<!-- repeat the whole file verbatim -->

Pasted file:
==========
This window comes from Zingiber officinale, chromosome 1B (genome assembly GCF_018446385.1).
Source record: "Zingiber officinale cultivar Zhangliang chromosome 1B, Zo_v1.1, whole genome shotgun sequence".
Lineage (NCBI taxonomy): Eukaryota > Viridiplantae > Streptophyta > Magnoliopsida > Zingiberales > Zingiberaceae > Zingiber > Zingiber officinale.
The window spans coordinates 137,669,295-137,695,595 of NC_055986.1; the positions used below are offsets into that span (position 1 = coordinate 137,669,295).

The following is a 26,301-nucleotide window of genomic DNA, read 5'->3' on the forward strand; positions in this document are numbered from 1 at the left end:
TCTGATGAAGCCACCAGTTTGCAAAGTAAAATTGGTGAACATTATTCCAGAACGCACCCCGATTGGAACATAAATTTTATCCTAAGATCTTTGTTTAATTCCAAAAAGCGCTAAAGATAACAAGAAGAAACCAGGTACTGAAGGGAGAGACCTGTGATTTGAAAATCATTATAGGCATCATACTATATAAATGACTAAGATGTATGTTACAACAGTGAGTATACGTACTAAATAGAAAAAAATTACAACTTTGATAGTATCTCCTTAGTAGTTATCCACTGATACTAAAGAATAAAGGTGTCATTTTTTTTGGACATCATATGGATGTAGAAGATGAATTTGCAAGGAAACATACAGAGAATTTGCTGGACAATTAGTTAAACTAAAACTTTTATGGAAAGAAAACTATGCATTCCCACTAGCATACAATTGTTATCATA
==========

This window comes from Zingiber officinale, chromosome 1B (genome assembly GCF_018446385.1).
Source record: "Zingiber officinale cultivar Zhangliang chromosome 1B, Zo_v1.1, whole genome shotgun sequence".
Lineage (NCBI taxonomy): Eukaryota > Viridiplantae > Streptophyta > Magnoliopsida > Zingiberales > Zingiberaceae > Zingiber > Zingiber officinale.
The window spans coordinates 137,669,295-137,695,595 of NC_055986.1; the positions used below are offsets into that span (position 1 = coordinate 137,669,295).

The following is a 26,301-nucleotide window of genomic DNA, read 5'->3' on the forward strand; positions in this document are numbered from 1 at the left end:
TCTGATGAAGCCACCAGTTTGCAAAGTAAAATTGGTGAACATTATTCCAGAACGCACCCCGATTGGAACATAAATTTTATCCTAAGATCTTTGTTTAATTCCAAAAAGCGCTAAAGATAACAAGAAGAAACCAGGTACTGAAGGGAGAGACCTGTGATTTGAAAATCATTATAGGCATCATACTATATAAATGACTAAGATGTATGTTACAACAGTGAGTATACGTACTAAATAGAAAAAAATTACAACTTTGATAGTATCTCCTTAGTAGTTATCCACTGATACTAAAGAATAAAGGTGTCATTTTTTTTGGACATCATATGGATGTAGAAGATGAATTTGCAAGGAAACATACAGAGAATTTGCTGGACAATTAGTTAAACTAAAACTTTTATGGAAAGAAAACTATGCATTCCCACTAGCATACAATTGTTATCATA